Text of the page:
Right off the bat the title of this article is wrong. Pretty much none of what I write about will take part in Brooklyn. But for Thanksgiving I went down to visit my aunt and uncle who live in Brooklyn, and the rest of the family came up. Thanksgiving itself was pretty quiet and involved turkey and stuff, and then we stayed in New York for the weekend. On Friday and Saturday we went around and did tourist stuff. I’ve been in New York several times before, almost all those times to visit said aunt and uncle, but I think this is actually the longest amount of time I’ve ever spent in the city. I’m practically a native now.
The first thing we did on Friday was to head off to Rockefeller Center. Dad seems to like the place. He wanted to watch the ice skaters and the windows over at Sak’s across the street. So we did that. I think I would have rather gone shopping; I could use some new shoes. But whatever we watched the skaters. Those are the top photos. They were pretty neat I guess! There are other skating rinks in Manhattan with better views but I guess this one is significant or something. Sorry for being such a downer?
The single most exciting part of the day for me was St. Patrick’s Cathedral. Not for the cathedral. I don’t really care about Christian religious structures period, and as far as cathedrals go St. Patrick’s is pretty whatever. I’ve seen better. But I learned about the St. Killian’s candle burning system! This thing amazed me that it existed. The boxes of candles spread throughout the place proudly proclaim that it is patented. Patented candle burning system! The audacity! The appeal of the system is that it is low maintenance. All those little candle holder thingies have a hole in the bottom, so when the candle burns low enough it just drops through and the candle holder is ready to accept another candle. A huge think of wax builds up below, and a) I don’t understand how that never catches on fire and b) someone has to clean it but it must be easier than cleaning out individual candle holders, but that is the only drawback. I even contemplated donating $2 so I could light a candle (no one was guarding them I could have just lit one but it didn’t mean that much to me and if I want to affect the church’s finances I’ll advocate for them to pay taxes) but I decided to just google them later instead. So that was exciting.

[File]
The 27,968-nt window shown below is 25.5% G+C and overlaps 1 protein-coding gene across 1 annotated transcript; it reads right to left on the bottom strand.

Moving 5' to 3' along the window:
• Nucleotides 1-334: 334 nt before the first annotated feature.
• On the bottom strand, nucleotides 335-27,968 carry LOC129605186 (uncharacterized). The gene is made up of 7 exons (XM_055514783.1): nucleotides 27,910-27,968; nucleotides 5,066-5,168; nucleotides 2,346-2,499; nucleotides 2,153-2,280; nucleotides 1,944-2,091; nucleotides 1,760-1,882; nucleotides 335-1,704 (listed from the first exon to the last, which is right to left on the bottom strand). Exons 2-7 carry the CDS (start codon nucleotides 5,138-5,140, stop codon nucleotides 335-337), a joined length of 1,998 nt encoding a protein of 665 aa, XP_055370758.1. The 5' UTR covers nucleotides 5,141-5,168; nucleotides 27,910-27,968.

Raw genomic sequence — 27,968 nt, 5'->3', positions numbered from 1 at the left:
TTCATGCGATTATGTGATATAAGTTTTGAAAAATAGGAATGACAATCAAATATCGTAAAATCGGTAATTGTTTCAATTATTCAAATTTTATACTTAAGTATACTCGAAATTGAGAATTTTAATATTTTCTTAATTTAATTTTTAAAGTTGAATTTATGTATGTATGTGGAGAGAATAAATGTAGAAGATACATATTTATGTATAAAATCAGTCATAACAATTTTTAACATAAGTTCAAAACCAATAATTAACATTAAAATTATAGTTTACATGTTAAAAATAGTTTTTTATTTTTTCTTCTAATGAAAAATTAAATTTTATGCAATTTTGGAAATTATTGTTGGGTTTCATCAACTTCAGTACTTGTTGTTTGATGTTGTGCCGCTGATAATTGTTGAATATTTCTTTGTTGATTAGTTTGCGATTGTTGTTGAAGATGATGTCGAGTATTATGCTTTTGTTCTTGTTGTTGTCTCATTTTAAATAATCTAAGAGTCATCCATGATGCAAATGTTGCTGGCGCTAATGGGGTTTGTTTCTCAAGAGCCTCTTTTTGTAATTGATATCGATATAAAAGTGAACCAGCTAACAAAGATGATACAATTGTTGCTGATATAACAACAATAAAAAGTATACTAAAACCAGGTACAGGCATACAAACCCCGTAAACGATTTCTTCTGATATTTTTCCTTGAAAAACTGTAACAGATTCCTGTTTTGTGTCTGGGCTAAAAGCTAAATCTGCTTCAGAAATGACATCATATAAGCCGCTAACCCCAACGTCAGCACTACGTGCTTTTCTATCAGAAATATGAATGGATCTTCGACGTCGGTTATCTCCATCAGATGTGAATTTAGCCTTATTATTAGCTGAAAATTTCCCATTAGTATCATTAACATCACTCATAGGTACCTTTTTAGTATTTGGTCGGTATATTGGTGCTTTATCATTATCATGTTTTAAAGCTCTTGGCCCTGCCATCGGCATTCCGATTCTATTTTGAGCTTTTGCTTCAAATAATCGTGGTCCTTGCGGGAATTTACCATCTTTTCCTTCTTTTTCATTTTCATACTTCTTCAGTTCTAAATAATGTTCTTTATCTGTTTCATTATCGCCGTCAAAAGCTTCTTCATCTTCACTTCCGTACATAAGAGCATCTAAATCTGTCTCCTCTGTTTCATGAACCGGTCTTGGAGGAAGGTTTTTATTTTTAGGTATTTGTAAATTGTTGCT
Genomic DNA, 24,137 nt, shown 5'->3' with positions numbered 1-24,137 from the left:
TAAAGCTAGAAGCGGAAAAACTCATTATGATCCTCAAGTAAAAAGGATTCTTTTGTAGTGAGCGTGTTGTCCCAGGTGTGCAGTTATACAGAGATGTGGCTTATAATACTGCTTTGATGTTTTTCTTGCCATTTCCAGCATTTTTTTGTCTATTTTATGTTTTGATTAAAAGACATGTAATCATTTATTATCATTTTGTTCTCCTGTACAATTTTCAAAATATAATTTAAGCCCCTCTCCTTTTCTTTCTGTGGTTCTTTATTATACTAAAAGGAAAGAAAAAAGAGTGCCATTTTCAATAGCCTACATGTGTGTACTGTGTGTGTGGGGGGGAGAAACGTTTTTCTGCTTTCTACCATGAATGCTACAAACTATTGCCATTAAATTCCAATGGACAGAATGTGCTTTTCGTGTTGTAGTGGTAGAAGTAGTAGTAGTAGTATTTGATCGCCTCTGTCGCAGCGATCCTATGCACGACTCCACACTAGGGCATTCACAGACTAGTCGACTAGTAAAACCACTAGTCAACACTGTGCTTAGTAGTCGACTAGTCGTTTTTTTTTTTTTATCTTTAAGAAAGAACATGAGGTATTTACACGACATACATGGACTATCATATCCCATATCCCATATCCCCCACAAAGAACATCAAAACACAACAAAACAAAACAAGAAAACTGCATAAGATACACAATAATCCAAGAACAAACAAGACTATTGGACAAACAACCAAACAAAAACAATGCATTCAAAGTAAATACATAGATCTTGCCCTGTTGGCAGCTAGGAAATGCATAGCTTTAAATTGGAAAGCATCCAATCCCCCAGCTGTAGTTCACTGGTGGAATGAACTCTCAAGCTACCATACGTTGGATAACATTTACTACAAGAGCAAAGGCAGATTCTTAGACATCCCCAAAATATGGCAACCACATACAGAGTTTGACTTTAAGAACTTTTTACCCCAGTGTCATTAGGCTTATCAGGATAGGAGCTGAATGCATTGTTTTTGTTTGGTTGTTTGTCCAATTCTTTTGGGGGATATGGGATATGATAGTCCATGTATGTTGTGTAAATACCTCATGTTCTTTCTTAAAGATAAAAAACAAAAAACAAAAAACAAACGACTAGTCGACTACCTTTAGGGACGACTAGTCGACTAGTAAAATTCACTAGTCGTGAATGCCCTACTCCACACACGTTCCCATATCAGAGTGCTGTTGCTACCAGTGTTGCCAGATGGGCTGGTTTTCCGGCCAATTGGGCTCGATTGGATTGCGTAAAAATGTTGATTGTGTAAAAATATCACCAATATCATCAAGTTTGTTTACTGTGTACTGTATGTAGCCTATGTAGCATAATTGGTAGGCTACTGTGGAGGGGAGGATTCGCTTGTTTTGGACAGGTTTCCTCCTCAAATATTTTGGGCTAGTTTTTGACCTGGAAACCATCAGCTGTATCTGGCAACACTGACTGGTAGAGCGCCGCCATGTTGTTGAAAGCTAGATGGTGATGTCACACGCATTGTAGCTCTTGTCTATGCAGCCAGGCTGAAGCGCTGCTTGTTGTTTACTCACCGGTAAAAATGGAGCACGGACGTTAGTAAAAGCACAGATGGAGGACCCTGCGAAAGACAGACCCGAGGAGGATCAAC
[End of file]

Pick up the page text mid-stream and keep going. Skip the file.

The second big adventure of the day was to go to St. Patrick’s cathedral. Wait didn’t I just say I was there?! I did indeed. I suppose the other St. Patrick’s isn’t a cathedral, it’s a basilica, but whatever. It is the original St. Patrick’s before the congregation decided they were cool enough to need a whole cathedral. The draw of this St. Patrick’s, besides being further downtown, is that it has catacombs that you can tour. The catacombs are mostly neat for being like, modern catacombs. The burials are not modern, but the place has been kept up and has modern ventilation and stuff (and lights, but the tour promises to be a “candlelit tour,” though the candles are electronic) and so represents what a catacombs would look like if you decided to build one anew. The tour was interesting but would have been better if it was one hour instead of two.
The final exciting thing was going up the One World Trade Center slash Freedom Tower. Plan A was to go up and watch the sunset from up there, but despite the elevator being blisteringly fast we didn’t get up there in time (plus our tickets were for too late) but still seeing Manhattan all lit up is pretty gorgeous. Eventually I figured out the “handheld night scene” mode on my camera but taking pictures through glass never helps. So we looked all around, admired a bunch of stuff, took some photos, bought a lapel pin (I got two lapel pins this day), went down, went home, and had burgers. Excellent times in New York.